LGBTI Equal Rights Association for Western Balkans and Turkey

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ERA hosts second regional conference on political participation of LGBTI people

12 Jan

17 December 2021 – ERA – LGBTI Equal Rights Association in cooperation with Open Mind Spectrum Albania (OMSA) and HBT-SocialDemocrats of Sweden, hosted in Tirana, Albania, its second regional conference on political participation of LGBTI+ people in the Western Balkans and Turkey. Since its establishment in 2015, and in close cooperation with its member organisations, ERA has advocated regionally and internationally for the political participation, representation and engagement of LGBTI+ people. To date, significant efforts have been made to push for and maintain a positive momentum among governments, parliamentarians, human rights organisations and other stakeholders in the region. The event was organized with the support of Olof Palme International Centre, the German Ministry of Foreign Affairs, LSVD Germany, the European Commission, and the Council of Europe hosted its second regional conference on the political participation of LGBTI+ people in the Western Balkans and Turkey. 
The situation: 
There are several existing barriers to the political participation of LGBTI+ people in the region. With extremely rare occasions there are no out LGBTI politicians. Regular studies across the region show that the majority of political parties do not have LGBTI rights in their Party statues or governing programs. Across the region, hate speech against LGBTI people is very prevalent among politicians and other public figures.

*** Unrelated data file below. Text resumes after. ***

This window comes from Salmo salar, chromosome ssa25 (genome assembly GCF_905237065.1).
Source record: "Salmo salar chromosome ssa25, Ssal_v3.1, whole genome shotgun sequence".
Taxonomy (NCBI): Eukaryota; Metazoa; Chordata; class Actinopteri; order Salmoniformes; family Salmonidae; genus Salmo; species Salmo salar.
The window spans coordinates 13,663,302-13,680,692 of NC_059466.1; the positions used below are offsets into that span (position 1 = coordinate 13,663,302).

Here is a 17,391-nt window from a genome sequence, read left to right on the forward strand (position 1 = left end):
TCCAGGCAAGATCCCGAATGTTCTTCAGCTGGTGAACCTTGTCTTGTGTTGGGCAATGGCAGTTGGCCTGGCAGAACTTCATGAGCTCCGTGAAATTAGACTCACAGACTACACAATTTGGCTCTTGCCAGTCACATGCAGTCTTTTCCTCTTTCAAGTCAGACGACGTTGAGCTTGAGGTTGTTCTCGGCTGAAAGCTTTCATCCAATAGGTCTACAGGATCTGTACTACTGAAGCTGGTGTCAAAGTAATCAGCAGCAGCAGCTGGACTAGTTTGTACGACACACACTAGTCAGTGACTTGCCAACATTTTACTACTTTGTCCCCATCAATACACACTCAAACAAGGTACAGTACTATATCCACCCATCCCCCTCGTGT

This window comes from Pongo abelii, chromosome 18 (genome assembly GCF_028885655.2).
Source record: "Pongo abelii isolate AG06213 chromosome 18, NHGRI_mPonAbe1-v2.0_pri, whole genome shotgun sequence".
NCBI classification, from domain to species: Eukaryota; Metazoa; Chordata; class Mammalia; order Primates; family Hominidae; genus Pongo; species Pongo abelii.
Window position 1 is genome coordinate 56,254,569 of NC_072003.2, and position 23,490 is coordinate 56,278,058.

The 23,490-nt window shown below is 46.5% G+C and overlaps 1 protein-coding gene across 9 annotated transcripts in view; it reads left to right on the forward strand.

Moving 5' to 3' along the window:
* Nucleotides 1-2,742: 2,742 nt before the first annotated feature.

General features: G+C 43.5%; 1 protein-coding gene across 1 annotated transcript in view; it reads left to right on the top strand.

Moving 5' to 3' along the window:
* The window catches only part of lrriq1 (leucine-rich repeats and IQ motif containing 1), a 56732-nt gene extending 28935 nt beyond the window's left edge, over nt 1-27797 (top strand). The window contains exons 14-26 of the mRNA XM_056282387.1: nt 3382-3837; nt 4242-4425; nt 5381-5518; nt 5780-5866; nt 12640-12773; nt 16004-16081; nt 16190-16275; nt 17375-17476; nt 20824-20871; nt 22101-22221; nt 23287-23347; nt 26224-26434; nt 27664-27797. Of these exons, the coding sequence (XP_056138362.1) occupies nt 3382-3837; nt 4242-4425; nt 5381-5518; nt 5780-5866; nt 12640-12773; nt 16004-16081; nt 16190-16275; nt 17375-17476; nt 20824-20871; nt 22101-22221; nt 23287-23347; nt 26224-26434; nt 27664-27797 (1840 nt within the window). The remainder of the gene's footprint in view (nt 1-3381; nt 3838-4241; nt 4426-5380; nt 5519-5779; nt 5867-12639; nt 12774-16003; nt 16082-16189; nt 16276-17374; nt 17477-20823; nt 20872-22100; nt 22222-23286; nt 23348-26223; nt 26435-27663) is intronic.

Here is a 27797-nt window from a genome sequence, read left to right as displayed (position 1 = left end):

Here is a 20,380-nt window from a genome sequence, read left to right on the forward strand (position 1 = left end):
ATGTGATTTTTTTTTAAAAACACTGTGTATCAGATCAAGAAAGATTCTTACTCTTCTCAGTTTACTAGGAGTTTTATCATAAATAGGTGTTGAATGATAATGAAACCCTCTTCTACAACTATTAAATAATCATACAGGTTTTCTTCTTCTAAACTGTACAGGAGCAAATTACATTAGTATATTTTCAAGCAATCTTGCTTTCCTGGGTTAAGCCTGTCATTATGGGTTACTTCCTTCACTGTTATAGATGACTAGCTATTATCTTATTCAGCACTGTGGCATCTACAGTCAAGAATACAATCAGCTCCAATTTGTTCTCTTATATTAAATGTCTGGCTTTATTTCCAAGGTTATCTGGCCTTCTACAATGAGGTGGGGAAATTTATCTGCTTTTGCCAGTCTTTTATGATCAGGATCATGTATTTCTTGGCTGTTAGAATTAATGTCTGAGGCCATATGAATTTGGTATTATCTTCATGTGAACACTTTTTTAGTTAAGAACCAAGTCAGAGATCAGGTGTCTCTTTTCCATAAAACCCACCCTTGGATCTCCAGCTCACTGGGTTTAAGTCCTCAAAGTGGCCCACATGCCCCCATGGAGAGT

Despite this, LGBTI people have found support and allies among many political parties and politicians, whose efforts in defending this community have made a huge difference. Their efforts – and those of many governments and mandates across the entire Western Balkans region – have led to positive legislation in the area of non-discrimination, protection from hate speech and hate crimes, family rights and those relating to gender identity and gender expression. North Macedonia has recently become a leading global example of parliamentary political engagement by establishing an inter-party parliamentary working group that meets regularly and builds consensus on important legal and policy reforms. 
The road to LGBTI equality however is still very long and no country can say they have fulfilled all demands and expectations of the community. In fact recent global developments and trends, including Europe itself, show a backlash against human and minority rights, and an increased polarization on almost every single topic, which has made the LGBTI movement and communities even more vulnerable and concerned about their future. 
Given these obstacles and the overall context, our conference objectives were: 
·      To update stakeholders on the state of political participation of LGBTI+ people in the region since 2019 
·      To discuss the current situation and strategies aiming to obtain legal gender recognition in the countries of our region
·      To discuss the current situation and strategies aiming to obtain legal recognition of same-sex families in our region. 
The conference was attended by many politicians and Members of Parliament and Governments from across the region.